In the Shadow of Angels has been on the market for over a year now. It hasn’t been the runaway success that I hoped it would be (yet knew it never would), but I have sold a few copies. Reviews have been trickling in over that time, but I’ve taken them with the figurative grain of salt. Tonight, I took a moment to take a few screenshots to put together in this little statshot post.

amzFirst up are the Amazon reviews. The reviews have been very positive, but also very hard to come by. This perplexes me. When you finish reading the book on your Kindle, it automatically asks you to leave a review on Amazon, but very few do. I’ve sold (actually given away mostly) over 300 copies of it on Kindle, but only landed 9 reviews so far. That seems terribly low, but I’ll take a handful of good reviews over a ton of shitty ones any day. Amazon reviews are like the holy grail for indie authors. There is no single piece of advertising I can do that is more valuable than Amazon reviews (I paraphrased a study from Yale about the subject in part 6 of a post on my other website). Since the reviews I have received have been very positive, I can’t be too upset. Perhaps everyone who didn’t review it simply hated it and didn’t want to crap all over me. Thanks for that!

The reviews Goodreads reviews have also been very positive:
goodrI’ve run a number of giveaways for autographed copies of my books there, so I can say with certainty that the print copy of the book is in at least fourteen states as well as one Canadian province. I really like the Goodreads site, and I wish more people used it. In addition to the giveaways, it lets me share comments with the reviewers and even allows them to ask questions directly about the book. I find it surprising that I have more reviews on that site than Amazon, but Goodreads does allow for starred ratings without a written review -which is something that Amazon does not have, but it would benefit me greatly if it did.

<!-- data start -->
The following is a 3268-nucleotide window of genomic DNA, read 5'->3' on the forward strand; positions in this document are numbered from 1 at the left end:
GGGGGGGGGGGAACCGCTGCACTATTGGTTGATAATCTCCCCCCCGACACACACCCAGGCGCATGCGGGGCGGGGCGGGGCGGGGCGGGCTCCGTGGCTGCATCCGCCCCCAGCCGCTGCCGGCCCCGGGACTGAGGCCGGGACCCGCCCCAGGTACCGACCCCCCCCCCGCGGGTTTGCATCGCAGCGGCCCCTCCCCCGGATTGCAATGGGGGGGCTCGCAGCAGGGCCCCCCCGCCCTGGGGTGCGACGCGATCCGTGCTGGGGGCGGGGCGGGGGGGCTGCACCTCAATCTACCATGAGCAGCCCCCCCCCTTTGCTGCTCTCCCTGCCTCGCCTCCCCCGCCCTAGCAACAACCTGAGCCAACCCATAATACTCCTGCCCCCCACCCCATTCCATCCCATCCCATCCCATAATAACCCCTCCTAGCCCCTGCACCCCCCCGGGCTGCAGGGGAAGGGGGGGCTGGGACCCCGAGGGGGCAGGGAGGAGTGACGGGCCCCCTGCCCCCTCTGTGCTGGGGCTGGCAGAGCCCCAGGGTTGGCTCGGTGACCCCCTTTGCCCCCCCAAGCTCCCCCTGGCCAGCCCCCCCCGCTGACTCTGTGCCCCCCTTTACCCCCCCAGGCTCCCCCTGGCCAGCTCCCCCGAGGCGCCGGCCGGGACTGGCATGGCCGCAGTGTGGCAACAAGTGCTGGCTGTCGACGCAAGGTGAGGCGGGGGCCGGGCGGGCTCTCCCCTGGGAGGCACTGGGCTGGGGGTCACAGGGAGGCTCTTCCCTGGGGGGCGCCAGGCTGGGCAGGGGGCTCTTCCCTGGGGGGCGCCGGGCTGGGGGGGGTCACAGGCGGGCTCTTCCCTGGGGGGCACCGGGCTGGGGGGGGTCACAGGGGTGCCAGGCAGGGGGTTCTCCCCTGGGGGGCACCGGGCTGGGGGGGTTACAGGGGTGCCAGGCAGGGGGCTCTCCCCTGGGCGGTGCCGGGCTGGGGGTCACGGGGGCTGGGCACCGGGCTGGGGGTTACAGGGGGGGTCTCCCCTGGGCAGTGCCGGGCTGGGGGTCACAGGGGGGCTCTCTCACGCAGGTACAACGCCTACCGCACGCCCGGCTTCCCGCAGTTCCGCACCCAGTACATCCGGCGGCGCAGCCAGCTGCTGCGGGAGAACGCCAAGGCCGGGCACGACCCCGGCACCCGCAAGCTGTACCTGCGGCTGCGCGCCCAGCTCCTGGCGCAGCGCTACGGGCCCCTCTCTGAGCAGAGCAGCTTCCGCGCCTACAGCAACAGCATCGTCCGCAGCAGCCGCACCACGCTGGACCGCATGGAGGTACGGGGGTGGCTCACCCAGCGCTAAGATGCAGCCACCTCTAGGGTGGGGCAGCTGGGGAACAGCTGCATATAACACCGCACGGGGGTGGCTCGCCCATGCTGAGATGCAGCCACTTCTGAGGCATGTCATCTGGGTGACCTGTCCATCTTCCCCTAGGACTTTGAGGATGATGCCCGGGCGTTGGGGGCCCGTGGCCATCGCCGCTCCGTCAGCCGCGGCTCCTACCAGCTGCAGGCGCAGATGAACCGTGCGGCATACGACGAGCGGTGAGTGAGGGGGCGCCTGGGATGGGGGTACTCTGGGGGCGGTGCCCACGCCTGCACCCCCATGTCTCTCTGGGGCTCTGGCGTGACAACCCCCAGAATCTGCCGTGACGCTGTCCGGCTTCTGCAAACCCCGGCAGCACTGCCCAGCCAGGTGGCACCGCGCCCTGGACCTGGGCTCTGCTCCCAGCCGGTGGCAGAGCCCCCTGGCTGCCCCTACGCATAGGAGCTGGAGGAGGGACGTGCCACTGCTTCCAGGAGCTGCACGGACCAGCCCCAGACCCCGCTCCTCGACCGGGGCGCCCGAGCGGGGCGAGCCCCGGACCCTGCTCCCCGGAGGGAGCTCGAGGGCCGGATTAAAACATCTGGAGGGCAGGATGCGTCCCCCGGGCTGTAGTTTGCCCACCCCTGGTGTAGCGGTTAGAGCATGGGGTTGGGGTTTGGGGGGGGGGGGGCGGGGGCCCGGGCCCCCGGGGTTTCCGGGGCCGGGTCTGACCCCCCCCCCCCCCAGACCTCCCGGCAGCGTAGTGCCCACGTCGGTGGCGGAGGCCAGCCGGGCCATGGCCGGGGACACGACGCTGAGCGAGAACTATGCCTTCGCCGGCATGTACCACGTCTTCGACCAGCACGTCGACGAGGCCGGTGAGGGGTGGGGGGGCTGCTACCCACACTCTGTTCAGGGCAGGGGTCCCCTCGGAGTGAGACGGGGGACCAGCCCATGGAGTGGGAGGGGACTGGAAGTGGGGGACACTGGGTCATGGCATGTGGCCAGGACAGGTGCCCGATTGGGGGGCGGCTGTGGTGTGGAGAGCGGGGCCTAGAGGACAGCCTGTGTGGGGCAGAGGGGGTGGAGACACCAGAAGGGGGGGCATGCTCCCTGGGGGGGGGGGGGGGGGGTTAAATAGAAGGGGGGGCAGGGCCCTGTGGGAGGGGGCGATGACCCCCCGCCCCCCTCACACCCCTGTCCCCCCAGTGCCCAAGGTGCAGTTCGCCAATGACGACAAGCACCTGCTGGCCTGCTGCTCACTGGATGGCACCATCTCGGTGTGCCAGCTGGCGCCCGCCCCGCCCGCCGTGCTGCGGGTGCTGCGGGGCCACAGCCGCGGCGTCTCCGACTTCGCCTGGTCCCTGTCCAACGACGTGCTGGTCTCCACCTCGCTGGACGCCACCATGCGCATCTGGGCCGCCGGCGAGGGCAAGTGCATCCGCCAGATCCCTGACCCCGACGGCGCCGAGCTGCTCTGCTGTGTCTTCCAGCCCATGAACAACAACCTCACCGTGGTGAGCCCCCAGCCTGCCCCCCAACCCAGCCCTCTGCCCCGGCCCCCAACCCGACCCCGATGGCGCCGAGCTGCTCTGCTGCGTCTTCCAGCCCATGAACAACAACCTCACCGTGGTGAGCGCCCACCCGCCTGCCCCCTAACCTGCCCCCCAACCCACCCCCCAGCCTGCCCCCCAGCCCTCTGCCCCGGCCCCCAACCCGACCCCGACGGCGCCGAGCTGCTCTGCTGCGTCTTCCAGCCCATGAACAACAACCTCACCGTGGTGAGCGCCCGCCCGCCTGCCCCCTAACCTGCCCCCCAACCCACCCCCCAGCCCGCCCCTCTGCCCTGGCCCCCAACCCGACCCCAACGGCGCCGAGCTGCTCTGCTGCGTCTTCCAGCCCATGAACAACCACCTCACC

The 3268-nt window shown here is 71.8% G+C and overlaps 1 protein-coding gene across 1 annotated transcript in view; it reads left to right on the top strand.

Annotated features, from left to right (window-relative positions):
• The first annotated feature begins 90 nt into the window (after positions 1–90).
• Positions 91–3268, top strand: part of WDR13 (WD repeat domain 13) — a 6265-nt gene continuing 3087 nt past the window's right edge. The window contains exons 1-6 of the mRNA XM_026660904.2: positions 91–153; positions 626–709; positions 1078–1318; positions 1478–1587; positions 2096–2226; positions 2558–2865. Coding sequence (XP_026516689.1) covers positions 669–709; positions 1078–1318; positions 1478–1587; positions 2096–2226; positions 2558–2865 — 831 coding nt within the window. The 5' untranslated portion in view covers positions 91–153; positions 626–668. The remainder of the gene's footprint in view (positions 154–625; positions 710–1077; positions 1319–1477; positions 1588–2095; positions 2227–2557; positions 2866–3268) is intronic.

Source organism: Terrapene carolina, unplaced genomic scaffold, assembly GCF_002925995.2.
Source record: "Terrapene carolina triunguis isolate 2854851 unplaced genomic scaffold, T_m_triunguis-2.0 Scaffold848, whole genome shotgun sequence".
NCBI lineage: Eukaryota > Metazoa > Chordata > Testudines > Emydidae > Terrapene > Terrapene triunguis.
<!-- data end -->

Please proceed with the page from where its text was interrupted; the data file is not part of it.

audThe last stat is for Audible. The audible reviews are odd in that I’ve sold exactly 58 copies (most of those were credits that were gifted to the audible users. I still have some available. Want a free audible copy? Just ask! … And pinky swear that you’ll leave me a review). Of the 58 copies sold, seventeen have reviewed it. Well, sixteen have reviewed it and one guy gave it a single star. Since audible also allows you to post star only ratings, and one-star-guy (which was actually his nickname in high school) didn’t leave a text review, I don’t know why. I can speculate though! I think he left me a one star rating because I slept with his high school girlfriend. Which I did. But, I want to point out that we both graduated in 1992, and this just happened last weekend. Twenty-five years and eleven kids later, she wasn’t quite the catch she was back when we were in school. But I guess one-star-guy took it really personally. Digressions aside, Audible has quickly become my favorite format for releasing books. The biggest reason for this is because my narrator Neal Arango does an amazing job with the work (his knack for reading the subtext and hitting exactly the right inflection is uncanny).

As as indie author, I’ve discovered that measuring success doesn’t have a lot to do with sales. Sure, I’d love to sell hundreds of thousands of books (or at least enough to make a career of it), but that is very unlikely. Currently, when I think of giving it up, I go back and read a review or two. Saarah N.‘s impassioned review of Good Intentions is one that forces me to jump right back into writing. The cliché statement ‘if I just reach one person’ is cliché because it is very true.

How about you? Have you read In the Shadow of Angels? Have you reviewed it? Do you have an angry rant directed toward me? Tell me about it. Don’t want to fill out the form? Can’t read the Captcha? Follow the links in the page footer to find me on Facebook and Twiiter. There’s also a direct email link there.